http://www.ultimatereptiles.com.au/...e&category_id=39&Itemid=64&vmcchk=1&Itemid=64

    A PDF article on making a Kerosene incubator, it is also a gold mine of info on natural and artificial incubation process
    http://www.fastonline.org/CD3WD_40/LSTOCK/001/agrodoks/34-e-2004_screen.pdf

    I will add more to this as time allows.

    Trev
     
    Last edited by a moderator: Feb 26, 2009
  2. HappyHatch'en

    HappyHatch'en Chillin' With My Peeps

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    Jan 31, 2009
    GEORGIA
    I don't know if it is just me, but this sucker is long, long and long....not one to read the instructions at times - I'm more of a person who learns from a picture and parts list....very few pictures....
    All this information is on the BYC Main Menu, so IMO this post is not very helpful because of it's length and few pic's........sorry
    HappyHatch'en
     
  3. pdsavage

    pdsavage Sussex Monarch

    Mar 27, 2008
    NW,Missouri
    Thanks lots of links and info....
     
  4. chickenzoo

    chickenzoo Emu Hugger

    Thanks for taking the time to type out all that info. Gives me a lot of ideas. [​IMG]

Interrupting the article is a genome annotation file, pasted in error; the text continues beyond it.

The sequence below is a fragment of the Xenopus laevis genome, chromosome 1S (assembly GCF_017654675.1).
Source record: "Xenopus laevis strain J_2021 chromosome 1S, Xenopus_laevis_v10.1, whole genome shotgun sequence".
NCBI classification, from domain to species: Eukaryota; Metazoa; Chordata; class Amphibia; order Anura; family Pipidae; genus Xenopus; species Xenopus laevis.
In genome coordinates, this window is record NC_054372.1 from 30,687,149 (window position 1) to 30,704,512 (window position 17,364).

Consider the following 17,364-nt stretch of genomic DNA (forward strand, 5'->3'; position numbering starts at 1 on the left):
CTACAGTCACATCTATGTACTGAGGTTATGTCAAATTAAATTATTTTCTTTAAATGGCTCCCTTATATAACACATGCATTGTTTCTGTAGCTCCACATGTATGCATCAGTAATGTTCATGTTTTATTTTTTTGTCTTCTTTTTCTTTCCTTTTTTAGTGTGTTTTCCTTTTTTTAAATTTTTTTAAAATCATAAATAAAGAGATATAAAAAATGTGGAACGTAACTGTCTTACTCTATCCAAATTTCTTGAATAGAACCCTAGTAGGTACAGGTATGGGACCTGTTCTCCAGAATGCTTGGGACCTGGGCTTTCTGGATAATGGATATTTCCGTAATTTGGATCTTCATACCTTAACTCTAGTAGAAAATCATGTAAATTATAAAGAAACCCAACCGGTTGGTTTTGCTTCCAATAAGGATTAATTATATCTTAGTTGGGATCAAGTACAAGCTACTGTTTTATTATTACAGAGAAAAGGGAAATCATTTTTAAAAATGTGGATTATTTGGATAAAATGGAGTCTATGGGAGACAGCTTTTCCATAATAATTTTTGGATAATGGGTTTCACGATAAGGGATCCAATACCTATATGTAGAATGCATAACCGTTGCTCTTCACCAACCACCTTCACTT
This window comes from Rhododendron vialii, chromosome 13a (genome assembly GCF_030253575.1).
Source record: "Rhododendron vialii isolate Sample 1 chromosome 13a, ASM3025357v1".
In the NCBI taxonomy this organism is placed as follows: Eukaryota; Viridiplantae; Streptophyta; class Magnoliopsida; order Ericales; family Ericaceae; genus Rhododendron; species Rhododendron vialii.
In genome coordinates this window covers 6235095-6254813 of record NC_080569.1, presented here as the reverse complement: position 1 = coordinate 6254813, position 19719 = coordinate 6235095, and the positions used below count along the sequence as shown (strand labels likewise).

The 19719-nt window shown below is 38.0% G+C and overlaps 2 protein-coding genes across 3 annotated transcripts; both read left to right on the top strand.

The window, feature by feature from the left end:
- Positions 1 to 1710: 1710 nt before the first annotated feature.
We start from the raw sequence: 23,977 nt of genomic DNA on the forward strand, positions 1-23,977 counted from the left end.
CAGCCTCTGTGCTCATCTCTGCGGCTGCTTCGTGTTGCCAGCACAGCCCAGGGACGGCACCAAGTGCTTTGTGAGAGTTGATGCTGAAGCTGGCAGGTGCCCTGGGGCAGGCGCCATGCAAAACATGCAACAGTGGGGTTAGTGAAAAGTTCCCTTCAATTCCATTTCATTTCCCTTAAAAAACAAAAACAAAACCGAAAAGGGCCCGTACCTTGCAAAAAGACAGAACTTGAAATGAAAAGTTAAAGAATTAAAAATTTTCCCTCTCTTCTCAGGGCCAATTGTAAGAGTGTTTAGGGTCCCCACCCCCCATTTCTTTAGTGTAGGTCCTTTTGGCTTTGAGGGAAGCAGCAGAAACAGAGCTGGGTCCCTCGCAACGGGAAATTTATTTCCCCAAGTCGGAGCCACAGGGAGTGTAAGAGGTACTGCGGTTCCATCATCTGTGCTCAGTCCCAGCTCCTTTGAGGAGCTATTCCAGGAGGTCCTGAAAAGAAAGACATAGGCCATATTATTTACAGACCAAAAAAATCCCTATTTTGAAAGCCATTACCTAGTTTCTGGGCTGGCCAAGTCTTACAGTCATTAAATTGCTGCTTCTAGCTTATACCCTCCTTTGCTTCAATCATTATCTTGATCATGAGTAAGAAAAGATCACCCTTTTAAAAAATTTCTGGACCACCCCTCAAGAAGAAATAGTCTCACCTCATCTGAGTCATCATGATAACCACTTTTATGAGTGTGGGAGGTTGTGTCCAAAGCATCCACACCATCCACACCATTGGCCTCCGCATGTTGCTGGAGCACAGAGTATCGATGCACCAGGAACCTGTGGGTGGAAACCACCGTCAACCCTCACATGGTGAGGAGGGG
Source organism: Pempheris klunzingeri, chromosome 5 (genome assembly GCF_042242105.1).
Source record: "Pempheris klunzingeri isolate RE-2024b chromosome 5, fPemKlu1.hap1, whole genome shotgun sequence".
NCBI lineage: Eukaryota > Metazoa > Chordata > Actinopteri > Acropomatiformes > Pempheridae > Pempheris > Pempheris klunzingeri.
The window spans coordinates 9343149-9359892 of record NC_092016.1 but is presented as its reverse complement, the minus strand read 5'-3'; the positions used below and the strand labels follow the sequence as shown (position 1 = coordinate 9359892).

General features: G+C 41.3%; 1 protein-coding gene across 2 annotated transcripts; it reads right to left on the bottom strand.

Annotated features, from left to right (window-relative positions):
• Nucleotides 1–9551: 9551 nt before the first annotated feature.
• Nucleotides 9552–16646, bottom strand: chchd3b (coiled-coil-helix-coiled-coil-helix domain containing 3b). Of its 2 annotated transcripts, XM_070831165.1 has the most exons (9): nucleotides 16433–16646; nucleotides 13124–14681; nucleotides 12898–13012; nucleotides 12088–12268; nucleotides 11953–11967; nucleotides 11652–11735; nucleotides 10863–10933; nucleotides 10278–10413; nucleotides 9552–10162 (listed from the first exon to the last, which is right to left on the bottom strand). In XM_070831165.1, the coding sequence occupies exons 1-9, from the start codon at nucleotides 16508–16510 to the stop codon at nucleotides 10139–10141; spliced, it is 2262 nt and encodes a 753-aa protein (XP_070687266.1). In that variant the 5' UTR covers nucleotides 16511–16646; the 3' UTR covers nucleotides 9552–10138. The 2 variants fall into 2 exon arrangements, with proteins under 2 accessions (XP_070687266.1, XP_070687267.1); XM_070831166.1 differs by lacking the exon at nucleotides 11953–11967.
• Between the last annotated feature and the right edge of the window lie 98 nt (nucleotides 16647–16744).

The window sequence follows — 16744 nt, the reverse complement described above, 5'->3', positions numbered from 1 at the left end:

I find it useful even if you have to read. LOL The pics were helpful too. I am trying to find out a way to covert a drink cooler fridge to an incubator. My hubby use to wire airplanes in the Navy and does house stuff but he doesn't understand how the incubator works. I'll have to show him. Needles to say I am more the builder in the family. LOL
     
  5. Southernbelle

    Southernbelle Gone Broody

    Mar 17, 2008
    Virginia
    Wow! Great info - I can tell this took a long time to compile - thanks for sharing!
     
  6. rooster-red

    rooster-red Here comes the Rooster

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    Jun 10, 2007
    Douglasville GA
    Very nicely done. [​IMG]
     
  7. Irajoe

    Irajoe Chillin' With My Peeps

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    Jan 3, 2009
    South Carolina
    Very helpful...thanks for compiling the info and links...was looking around for the info on a hatcher. Appreciate it! [​IMG]
     
  8. WriterofWords

    WriterofWords Has Fainting Chickens

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    Dec 25, 2007
    Chaparral, New Mexico
    Thank you for all the info!